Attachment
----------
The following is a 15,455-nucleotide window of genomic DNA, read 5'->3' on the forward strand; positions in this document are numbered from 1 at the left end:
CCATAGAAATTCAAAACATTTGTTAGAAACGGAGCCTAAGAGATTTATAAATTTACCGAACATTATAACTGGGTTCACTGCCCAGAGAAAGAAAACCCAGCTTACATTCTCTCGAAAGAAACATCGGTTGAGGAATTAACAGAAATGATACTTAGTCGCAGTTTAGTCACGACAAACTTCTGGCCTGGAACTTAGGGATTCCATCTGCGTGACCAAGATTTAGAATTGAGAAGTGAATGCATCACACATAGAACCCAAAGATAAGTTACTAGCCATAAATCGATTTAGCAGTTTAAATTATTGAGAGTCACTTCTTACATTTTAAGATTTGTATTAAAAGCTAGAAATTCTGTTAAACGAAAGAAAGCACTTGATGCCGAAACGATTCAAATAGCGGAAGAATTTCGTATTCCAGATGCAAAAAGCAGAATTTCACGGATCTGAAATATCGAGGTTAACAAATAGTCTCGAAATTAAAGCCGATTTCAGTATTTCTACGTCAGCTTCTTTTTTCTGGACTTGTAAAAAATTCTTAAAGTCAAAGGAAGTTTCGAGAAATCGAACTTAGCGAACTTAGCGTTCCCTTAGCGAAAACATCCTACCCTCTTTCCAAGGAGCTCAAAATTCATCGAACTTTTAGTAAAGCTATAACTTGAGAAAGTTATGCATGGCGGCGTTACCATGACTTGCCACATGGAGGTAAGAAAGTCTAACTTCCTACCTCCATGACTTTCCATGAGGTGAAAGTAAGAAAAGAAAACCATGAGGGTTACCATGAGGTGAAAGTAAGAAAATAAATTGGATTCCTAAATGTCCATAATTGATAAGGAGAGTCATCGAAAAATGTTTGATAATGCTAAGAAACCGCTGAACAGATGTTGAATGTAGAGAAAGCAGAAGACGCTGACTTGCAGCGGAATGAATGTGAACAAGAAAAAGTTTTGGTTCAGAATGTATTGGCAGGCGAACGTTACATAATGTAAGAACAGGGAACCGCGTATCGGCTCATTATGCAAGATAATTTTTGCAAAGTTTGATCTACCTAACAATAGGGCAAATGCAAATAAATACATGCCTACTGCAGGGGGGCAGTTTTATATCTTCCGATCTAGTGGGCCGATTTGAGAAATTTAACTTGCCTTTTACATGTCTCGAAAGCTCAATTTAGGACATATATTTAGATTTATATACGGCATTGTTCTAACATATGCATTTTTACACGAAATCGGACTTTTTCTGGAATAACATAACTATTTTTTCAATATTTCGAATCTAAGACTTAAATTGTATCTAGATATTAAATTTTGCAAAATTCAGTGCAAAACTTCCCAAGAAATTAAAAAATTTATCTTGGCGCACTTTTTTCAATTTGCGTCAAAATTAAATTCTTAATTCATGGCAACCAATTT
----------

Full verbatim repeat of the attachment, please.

The following is a 15,455-nucleotide window of genomic DNA, read 5'->3' on the forward strand; positions in this document are numbered from 1 at the left end:
CCATAGAAATTCAAAACATTTGTTAGAAACGGAGCCTAAGAGATTTATAAATTTACCGAACATTATAACTGGGTTCACTGCCCAGAGAAAGAAAACCCAGCTTACATTCTCTCGAAAGAAACATCGGTTGAGGAATTAACAGAAATGATACTTAGTCGCAGTTTAGTCACGACAAACTTCTGGCCTGGAACTTAGGGATTCCATCTGCGTGACCAAGATTTAGAATTGAGAAGTGAATGCATCACACATAGAACCCAAAGATAAGTTACTAGCCATAAATCGATTTAGCAGTTTAAATTATTGAGAGTCACTTCTTACATTTTAAGATTTGTATTAAAAGCTAGAAATTCTGTTAAACGAAAGAAAGCACTTGATGCCGAAACGATTCAAATAGCGGAAGAATTTCGTATTCCAGATGCAAAAAGCAGAATTTCACGGATCTGAAATATCGAGGTTAACAAATAGTCTCGAAATTAAAGCCGATTTCAGTATTTCTACGTCAGCTTCTTTTTTCTGGACTTGTAAAAAATTCTTAAAGTCAAAGGAAGTTTCGAGAAATCGAACTTAGCGAACTTAGCGTTCCCTTAGCGAAAACATCCTACCCTCTTTCCAAGGAGCTCAAAATTCATCGAACTTTTAGTAAAGCTATAACTTGAGAAAGTTATGCATGGCGGCGTTACCATGACTTGCCACATGGAGGTAAGAAAGTCTAACTTCCTACCTCCATGACTTTCCATGAGGTGAAAGTAAGAAAAGAAAACCATGAGGGTTACCATGAGGTGAAAGTAAGAAAATAAATTGGATTCCTAAATGTCCATAATTGATAAGGAGAGTCATCGAAAAATGTTTGATAATGCTAAGAAACCGCTGAACAGATGTTGAATGTAGAGAAAGCAGAAGACGCTGACTTGCAGCGGAATGAATGTGAACAAGAAAAAGTTTTGGTTCAGAATGTATTGGCAGGCGAACGTTACATAATGTAAGAACAGGGAACCGCGTATCGGCTCATTATGCAAGATAATTTTTGCAAAGTTTGATCTACCTAACAATAGGGCAAATGCAAATAAATACATGCCTACTGCAGGGGGGCAGTTTTATATCTTCCGATCTAGTGGGCCGATTTGAGAAATTTAACTTGCCTTTTACATGTCTCGAAAGCTCAATTTAGGACATATATTTAGATTTATATACGGCATTGTTCTAACATATGCATTTTTACACGAAATCGGACTTTTTCTGGAATAACATAACTATTTTTTCAATATTTCGAATCTAAGACTTAAATTGTATCTAGATATTAAATTTTGCAAAATTCAGTGCAAAACTTCCCAAGAAATTAAAAAATTTATCTTGGCGCACTTTTTTCAATTTGCGTCAAAATTAAATTCTTAATTCATGGCAACCAATTT